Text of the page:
This article is posted with permission from Sophicity’s CitySmart blog and shares non-technical, municipal-relevant insights about critical technology issues, focusing on how technology reduces costs, helps better serve citizens, and lessens cybersecurity risks. Sophicity is solely responsible for the article’s content.
When we talk to cities about their IT support, one frustration they often bring up is responsiveness. Your IT support may be talented and knowledgeable, but if they do not respond quickly when you need and depend on them, the money you pay them is too much—and may even be wasted.
Responsiveness involves a few areas critical to a successful relationship with those who help your city with information technology. In this post, we’re providing you a way to assess the responsiveness of your current IT support by examining four factors.
1. Slow or no response
Starting with the basics, it’s easy to look at response time. How much actual time does it take for your IT support to respond? It’s not uncommon to hear a city tell us that many hours (or even days) go by without a response. IT issues are usually urgent and timely, so this amount of time passing by without a response is unacceptable. Yet, cities put up with such a response time because it’s been the status quo for so long.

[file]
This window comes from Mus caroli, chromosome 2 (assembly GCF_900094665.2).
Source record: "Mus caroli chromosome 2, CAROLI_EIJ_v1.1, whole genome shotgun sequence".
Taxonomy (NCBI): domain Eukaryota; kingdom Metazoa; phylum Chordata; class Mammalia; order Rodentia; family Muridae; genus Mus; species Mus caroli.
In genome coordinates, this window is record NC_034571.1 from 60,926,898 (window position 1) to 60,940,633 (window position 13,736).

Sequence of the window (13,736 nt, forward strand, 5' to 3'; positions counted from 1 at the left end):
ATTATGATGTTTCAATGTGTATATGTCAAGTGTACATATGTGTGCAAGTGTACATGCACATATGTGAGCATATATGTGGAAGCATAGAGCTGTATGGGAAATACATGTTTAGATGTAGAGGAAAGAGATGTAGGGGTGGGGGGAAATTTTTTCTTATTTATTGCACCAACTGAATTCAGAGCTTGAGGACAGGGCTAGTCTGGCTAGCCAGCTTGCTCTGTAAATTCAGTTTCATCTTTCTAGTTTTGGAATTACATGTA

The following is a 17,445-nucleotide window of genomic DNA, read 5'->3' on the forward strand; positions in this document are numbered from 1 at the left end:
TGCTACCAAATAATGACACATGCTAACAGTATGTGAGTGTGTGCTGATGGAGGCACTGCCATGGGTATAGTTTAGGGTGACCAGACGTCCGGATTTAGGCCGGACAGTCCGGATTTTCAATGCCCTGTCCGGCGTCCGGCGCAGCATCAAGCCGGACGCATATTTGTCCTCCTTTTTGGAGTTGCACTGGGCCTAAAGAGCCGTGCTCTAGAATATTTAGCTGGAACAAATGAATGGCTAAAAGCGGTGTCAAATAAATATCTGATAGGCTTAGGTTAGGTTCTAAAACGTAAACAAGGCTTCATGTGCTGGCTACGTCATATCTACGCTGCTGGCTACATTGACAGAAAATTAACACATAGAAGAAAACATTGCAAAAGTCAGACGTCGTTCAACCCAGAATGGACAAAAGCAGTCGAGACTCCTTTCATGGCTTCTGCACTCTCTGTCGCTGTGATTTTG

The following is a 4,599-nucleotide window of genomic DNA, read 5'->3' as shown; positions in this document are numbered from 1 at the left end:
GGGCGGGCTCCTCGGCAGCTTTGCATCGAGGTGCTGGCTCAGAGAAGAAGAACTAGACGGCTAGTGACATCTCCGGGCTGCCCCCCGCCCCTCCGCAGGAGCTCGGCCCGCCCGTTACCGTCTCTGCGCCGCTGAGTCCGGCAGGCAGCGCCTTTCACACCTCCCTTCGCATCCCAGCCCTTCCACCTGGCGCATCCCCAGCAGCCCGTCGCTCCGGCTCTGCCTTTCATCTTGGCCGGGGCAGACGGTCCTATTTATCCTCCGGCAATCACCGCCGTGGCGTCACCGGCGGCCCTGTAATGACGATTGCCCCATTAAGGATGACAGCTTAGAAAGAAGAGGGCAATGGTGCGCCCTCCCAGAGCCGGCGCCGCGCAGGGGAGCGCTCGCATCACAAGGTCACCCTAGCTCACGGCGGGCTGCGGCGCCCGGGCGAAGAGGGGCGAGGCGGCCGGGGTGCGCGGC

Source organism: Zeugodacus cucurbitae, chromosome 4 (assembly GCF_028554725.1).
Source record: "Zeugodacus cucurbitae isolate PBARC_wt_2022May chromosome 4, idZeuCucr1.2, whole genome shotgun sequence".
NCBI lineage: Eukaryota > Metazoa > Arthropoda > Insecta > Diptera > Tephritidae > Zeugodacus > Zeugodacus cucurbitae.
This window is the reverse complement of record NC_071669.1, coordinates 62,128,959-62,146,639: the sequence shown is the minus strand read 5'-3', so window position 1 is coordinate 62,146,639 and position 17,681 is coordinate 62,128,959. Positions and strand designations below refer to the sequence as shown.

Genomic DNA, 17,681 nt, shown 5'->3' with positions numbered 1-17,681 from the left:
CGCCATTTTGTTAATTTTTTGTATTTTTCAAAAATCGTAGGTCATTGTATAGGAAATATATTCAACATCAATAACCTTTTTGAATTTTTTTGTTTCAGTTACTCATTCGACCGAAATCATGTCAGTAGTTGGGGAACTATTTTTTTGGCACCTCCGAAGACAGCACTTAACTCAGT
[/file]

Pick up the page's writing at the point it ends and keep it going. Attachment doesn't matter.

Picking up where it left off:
Instead, response time should be immediate or within an hour as a best practice. For example, an IT helpdesk picks up the phone when you call or responds immediately when you start a chat session with them online. Sometimes they may get busy, so responding at least within a certain timeframe (such as an hour) is acceptable.
The point? Response time needs to be relatively quick. A staffed 24/7 helpdesk is preferable over an overworked, on call IT support vendor (who you may even have to wake up out of bed late at night) that cannot respond to you in a timely manner.
2. Lacking or inefficiently using resources
Even if an IT support vendor means well, some simply cannot provide you quality service because they do not have the right resources such as:
- Enough IT support technicians to handle the volume of work they receive.
- A lack of mid-level or senior engineers, which means the work falls on entry-level or junior IT support technicians.
- No or limited remote support capabilities. If everything must become an onsite visit, then the scheduling, travel, time, and additional cost spent to deal with a high number of minor IT issues from various clients is harder to address in a timely fashion.
- Proactive monitoring capabilities. A reactive approach to IT support means everything is a crisis and your IT support vendor cannot plan, schedule, or address issues efficiently.
With these resource issues, it becomes more difficult for your IT support vendor to respond to urgent issues. Let’s say you have a server failure. If your IT support vendor doesn’t have enough people, relies too heavily on junior-level people, or doesn’t have any idea your server might fail until you told them it died, then you are not using an IT support vendor that meets your city’s needs.
3. Poor communication